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Turkish Food And Fun

June 13, 2015

I love recipes, and could spend hours reading food magazines, watching cooking shows, or taking cooking classes. Funny thing is I really don’t cook that often, nor do I use any of these new recipes, but I’m addicted to new food ideas. Of course, this means we had to take a cooking class or two while in Turkey.  While I was drooling over the thoughts of lamb or goat, and how it would be spiced, our class was preparing hummus and bulgur. Do I even like hummus? Hell no, I’m a meat lover, and you can’t bully me into eating healthier. Our classes didn’t change my mind about hummus, but I did have fun and loved the interaction with the others in the class, and walking through the market tasting special treats for the class. We were offered  briny fresh fish, pickled vegetables, wonderful cheese, olives to die for, and of course, Turkish delights, my new most favorite candy.


Locally caught fish hanging out to dryDelicious pickle varietiesOlives, olives & more olives!More varieties of Turkish Delight (lokum) than you'll be able to taste!


The most interesting cooking adventure, I witnessed was window peeking on the restaurant kitchen directly across from our apartment. We, (my daughter and I) could sit on our patio and watch the chef in action. Many times, we would be yelling at each other, “What is he doing now, what is that?” The menu at the restaurant featured a huge list of soups using offal of sheep. The list was long with liver, spleen, kidney, and intestines, tripe seemed to be popular as there were several ways to enjoy it. But, what caught my attention was sheep head, and trotter soup on the menu. One evening we watched the chef pulling dozens of strange things from the oven. At that moment, we couldn’t agree on what it was, but later on the street we saw the same thing and agreed our chef had been preparing sheep heads. No, we didn’t get to try any, and that was a huge disappointment as I knew it would be wonderful. The picture below isn’t of my neighbor, but these men on the street were preparing baked sheep’s head, just like our neighborhood chef.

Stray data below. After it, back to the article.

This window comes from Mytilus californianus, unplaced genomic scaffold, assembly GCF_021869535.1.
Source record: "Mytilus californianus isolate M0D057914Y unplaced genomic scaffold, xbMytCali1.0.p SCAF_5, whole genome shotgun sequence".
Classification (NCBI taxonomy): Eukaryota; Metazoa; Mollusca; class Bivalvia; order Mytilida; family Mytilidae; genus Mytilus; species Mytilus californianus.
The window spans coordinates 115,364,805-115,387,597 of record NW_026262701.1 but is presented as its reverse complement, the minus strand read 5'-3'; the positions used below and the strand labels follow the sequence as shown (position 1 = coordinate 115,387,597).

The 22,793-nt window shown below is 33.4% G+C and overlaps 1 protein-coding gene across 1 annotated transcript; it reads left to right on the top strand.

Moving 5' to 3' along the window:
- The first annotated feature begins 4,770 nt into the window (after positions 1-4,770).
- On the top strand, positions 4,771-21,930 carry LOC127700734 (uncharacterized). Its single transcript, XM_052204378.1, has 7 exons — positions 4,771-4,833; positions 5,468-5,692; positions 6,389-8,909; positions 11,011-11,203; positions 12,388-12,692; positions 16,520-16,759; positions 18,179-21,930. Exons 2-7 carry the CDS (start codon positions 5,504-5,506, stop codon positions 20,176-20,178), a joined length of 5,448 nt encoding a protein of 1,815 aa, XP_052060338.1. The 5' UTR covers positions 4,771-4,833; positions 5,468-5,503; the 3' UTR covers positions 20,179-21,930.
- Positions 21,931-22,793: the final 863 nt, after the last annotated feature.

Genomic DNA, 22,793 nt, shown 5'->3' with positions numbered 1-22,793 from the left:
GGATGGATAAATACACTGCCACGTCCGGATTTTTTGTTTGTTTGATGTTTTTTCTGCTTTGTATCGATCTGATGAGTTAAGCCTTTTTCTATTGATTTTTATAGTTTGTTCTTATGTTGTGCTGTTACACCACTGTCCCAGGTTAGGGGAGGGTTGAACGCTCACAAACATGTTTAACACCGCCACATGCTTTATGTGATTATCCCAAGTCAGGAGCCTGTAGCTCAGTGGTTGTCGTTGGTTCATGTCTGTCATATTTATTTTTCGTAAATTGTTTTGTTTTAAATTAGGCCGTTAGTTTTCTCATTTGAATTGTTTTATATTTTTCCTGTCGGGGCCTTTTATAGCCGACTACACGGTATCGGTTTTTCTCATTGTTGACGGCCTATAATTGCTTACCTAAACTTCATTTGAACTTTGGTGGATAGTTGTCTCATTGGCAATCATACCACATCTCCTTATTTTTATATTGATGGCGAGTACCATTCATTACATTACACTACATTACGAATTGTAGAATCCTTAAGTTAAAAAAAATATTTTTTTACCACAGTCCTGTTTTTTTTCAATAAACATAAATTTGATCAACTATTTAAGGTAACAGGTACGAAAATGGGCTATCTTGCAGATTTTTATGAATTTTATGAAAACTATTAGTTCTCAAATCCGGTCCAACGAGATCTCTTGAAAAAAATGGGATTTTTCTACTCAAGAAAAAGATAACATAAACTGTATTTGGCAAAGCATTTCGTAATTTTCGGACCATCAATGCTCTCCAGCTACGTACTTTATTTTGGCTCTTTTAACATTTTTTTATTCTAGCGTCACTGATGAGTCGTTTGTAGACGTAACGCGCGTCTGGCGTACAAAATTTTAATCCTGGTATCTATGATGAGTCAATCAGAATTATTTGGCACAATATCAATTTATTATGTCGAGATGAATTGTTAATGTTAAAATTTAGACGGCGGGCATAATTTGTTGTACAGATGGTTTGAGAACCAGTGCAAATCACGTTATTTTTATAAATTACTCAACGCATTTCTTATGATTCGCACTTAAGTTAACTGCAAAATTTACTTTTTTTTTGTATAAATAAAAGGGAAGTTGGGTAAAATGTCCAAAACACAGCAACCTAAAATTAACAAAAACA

Food stall vendor preparing baked sheep head and brain on the central ...


Also across the street was a tea shop, being one of a million in Istanbul. Tea is to the Turkish like coffee is to Americans. I am not a tea drinker but let me tell you, if you were tired and needed a pick-up that tea would do the trick. I became a tea drinker, not only for the burst of energy, but I loved sitting drinking out of the darling little glass tea cups and watching the street action. Also, you know 9am, my tea time, is just to early to be drinking wine or raki, and raki is usually drunk after a meal as a digestive aid ( ha ha, or so it is said in Turkey). I think it is fine any time of the day. Raki is Turkey’s favorite drink while Ouzo is Greece’s favorite. I personally liked them both equally well.

                                                               Apple teaTea in the back streets






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